Sutherland v New York City Hous. Dev. Corp.Annotate this Case
Decided on July 8, 2008
Supreme Court, New York County
Susan Sutherland, Ian Sutherland, Xiomara Hayes and Eugenio Martinez, Petitioners
New York City Housing Development Corporation and AMP Apartments, Inc., Respondents.
Petitioners were represented by Patton Eakins & Lipsett, John G. Lipsett, Of Counsel
Respondent New York City Housing Development Corp. was represented by the Michael A. Cardozo, Corporation Counsel of the City of New York, by Daniel Greene, Of Counsel
Respondent AMP Apartments was represented by Fried, Frank, Harris, Shriver & Jacobson, LLP, Malcolm Duncan, Of Counsel
Shirley Werner Kornreich, J.
In this Article 78 proceeding, petitioners challenge a determination by respondent New York City Housing Development Corporation (HDC), dated June 26, 2007 (Negative Declaration), which found that the environment would not be affected by a loan that funded the reservation of 59 out of 269 residential apartments for low income families. Prior to the funding, development of the building had been approved as of right and all of the units were to be rented at market rate. The petition alleges that the Negative Declaration must be vacated because the loan triggered review under the New York State Environmental Quality Review Act (SEQRA) and the New York State Parks, Recreation and Historic Preservation Law (HPL).[FN1] Petitioners ask the court to vacate the Negative Declaration or, if the court rules that the claims under SEQRA and the HPL are moot or barred by laches, to direct HDC to rescind the funding.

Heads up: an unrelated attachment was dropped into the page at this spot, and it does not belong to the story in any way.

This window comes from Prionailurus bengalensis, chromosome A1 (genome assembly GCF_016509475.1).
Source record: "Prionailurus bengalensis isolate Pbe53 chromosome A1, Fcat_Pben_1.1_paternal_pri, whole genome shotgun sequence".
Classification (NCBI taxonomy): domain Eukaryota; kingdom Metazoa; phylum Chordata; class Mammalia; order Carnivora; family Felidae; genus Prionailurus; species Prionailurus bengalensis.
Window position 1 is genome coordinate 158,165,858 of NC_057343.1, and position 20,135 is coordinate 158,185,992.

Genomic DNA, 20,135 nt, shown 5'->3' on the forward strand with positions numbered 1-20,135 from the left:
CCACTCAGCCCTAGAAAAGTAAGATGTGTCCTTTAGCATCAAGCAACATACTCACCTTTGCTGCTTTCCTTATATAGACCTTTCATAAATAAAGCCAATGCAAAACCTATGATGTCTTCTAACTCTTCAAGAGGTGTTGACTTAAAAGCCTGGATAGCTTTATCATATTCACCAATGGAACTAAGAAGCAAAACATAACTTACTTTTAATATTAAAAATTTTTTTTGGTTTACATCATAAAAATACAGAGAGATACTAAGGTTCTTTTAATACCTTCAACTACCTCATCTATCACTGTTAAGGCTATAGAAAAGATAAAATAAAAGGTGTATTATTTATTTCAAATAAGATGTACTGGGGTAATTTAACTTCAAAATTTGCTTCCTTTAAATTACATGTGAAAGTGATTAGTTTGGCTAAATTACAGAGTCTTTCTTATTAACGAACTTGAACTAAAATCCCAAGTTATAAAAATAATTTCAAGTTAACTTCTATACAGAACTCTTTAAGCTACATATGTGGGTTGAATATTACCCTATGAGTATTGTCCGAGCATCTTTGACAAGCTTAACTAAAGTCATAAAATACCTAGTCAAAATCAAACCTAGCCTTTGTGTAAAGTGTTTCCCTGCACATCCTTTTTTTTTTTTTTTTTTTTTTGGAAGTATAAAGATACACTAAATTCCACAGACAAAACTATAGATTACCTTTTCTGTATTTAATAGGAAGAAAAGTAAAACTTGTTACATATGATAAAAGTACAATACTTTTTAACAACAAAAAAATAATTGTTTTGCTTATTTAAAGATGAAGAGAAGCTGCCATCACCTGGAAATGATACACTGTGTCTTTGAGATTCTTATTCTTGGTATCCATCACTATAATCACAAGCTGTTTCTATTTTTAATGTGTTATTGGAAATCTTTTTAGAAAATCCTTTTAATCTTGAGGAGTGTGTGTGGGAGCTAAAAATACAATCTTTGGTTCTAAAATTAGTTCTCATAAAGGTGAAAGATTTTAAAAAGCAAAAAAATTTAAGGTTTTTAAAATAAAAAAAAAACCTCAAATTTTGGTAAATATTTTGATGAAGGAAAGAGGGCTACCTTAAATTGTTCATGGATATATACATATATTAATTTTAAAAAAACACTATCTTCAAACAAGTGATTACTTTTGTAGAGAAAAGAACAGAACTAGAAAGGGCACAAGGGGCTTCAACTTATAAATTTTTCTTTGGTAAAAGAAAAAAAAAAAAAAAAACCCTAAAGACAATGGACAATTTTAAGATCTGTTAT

Petitioners admit that the building was built as of right, that it is nearly complete, that [*2]they did not bring a proceeding to challenge the construction and that, without the funding, all of the units in the building will be rented at market rate. Nevertheless, they challenge the funding authorized by HDC, on December 8, 2006, which was provided to the developer for the purpose of enabling low income families to rent 20% of the units.